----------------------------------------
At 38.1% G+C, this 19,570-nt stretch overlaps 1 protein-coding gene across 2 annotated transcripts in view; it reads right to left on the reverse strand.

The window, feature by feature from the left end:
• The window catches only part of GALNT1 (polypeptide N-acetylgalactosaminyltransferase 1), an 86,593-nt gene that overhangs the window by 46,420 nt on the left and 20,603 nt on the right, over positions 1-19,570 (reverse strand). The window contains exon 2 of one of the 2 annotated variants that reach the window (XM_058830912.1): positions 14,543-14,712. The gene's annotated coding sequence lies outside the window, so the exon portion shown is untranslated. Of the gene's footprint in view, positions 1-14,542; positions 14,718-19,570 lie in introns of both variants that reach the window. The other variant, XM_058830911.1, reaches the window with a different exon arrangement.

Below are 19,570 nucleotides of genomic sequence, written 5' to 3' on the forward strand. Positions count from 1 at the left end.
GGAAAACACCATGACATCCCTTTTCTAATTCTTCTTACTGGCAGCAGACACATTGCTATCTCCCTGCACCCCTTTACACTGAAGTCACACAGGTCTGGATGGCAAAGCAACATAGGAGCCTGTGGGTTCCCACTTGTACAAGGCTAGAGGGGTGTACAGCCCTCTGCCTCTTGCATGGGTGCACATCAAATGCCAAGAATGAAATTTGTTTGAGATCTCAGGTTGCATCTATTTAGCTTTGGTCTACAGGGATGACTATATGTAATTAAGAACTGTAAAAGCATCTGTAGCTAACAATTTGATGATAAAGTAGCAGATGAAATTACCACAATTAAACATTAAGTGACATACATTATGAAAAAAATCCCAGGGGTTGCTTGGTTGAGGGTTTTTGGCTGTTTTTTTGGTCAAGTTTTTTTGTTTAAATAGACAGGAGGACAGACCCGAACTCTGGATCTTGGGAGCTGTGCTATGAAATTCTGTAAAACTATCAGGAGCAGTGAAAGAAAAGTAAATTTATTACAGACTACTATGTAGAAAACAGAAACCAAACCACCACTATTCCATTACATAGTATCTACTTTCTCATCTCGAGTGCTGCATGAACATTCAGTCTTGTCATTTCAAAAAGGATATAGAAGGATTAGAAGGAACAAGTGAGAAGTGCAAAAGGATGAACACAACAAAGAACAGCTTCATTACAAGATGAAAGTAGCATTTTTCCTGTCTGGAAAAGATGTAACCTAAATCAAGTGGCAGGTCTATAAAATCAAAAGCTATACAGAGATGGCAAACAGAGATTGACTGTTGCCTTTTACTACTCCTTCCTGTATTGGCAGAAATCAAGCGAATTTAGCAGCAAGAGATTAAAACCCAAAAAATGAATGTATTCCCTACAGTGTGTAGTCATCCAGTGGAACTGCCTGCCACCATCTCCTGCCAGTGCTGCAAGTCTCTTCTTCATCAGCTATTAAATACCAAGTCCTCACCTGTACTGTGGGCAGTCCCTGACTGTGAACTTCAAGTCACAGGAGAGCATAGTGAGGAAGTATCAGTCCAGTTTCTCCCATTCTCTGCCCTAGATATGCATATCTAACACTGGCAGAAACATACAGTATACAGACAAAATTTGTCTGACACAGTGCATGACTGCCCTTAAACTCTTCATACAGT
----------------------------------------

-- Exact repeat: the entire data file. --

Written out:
At 38.1% G+C, this 19,570-nt stretch overlaps 1 protein-coding gene across 2 annotated transcripts in view; it reads right to left on the reverse strand.

The window, feature by feature from the left end:
• The window catches only part of GALNT1 (polypeptide N-acetylgalactosaminyltransferase 1), an 86,593-nt gene that overhangs the window by 46,420 nt on the left and 20,603 nt on the right, over positions 1-19,570 (reverse strand). The window contains exon 2 of one of the 2 annotated variants that reach the window (XM_058830912.1): positions 14,543-14,712. The gene's annotated coding sequence lies outside the window, so the exon portion shown is untranslated. Of the gene's footprint in view, positions 1-14,542; positions 14,718-19,570 lie in introns of both variants that reach the window. The other variant, XM_058830911.1, reaches the window with a different exon arrangement.

Below are 19,570 nucleotides of genomic sequence, written 5' to 3' on the forward strand. Positions count from 1 at the left end.
GGAAAACACCATGACATCCCTTTTCTAATTCTTCTTACTGGCAGCAGACACATTGCTATCTCCCTGCACCCCTTTACACTGAAGTCACACAGGTCTGGATGGCAAAGCAACATAGGAGCCTGTGGGTTCCCACTTGTACAAGGCTAGAGGGGTGTACAGCCCTCTGCCTCTTGCATGGGTGCACATCAAATGCCAAGAATGAAATTTGTTTGAGATCTCAGGTTGCATCTATTTAGCTTTGGTCTACAGGGATGACTATATGTAATTAAGAACTGTAAAAGCATCTGTAGCTAACAATTTGATGATAAAGTAGCAGATGAAATTACCACAATTAAACATTAAGTGACATACATTATGAAAAAAATCCCAGGGGTTGCTTGGTTGAGGGTTTTTGGCTGTTTTTTTGGTCAAGTTTTTTTGTTTAAATAGACAGGAGGACAGACCCGAACTCTGGATCTTGGGAGCTGTGCTATGAAATTCTGTAAAACTATCAGGAGCAGTGAAAGAAAAGTAAATTTATTACAGACTACTATGTAGAAAACAGAAACCAAACCACCACTATTCCATTACATAGTATCTACTTTCTCATCTCGAGTGCTGCATGAACATTCAGTCTTGTCATTTCAAAAAGGATATAGAAGGATTAGAAGGAACAAGTGAGAAGTGCAAAAGGATGAACACAACAAAGAACAGCTTCATTACAAGATGAAAGTAGCATTTTTCCTGTCTGGAAAAGATGTAACCTAAATCAAGTGGCAGGTCTATAAAATCAAAAGCTATACAGAGATGGCAAACAGAGATTGACTGTTGCCTTTTACTACTCCTTCCTGTATTGGCAGAAATCAAGCGAATTTAGCAGCAAGAGATTAAAACCCAAAAAATGAATGTATTCCCTACAGTGTGTAGTCATCCAGTGGAACTGCCTGCCACCATCTCCTGCCAGTGCTGCAAGTCTCTTCTTCATCAGCTATTAAATACCAAGTCCTCACCTGTACTGTGGGCAGTCCCTGACTGTGAACTTCAAGTCACAGGAGAGCATAGTGAGGAAGTATCAGTCCAGTTTCTCCCATTCTCTGCCCTAGATATGCATATCTAACACTGGCAGAAACATACAGTATACAGACAAAATTTGTCTGACACAGTGCATGACTGCCCTTAAACTCTTCATACAGT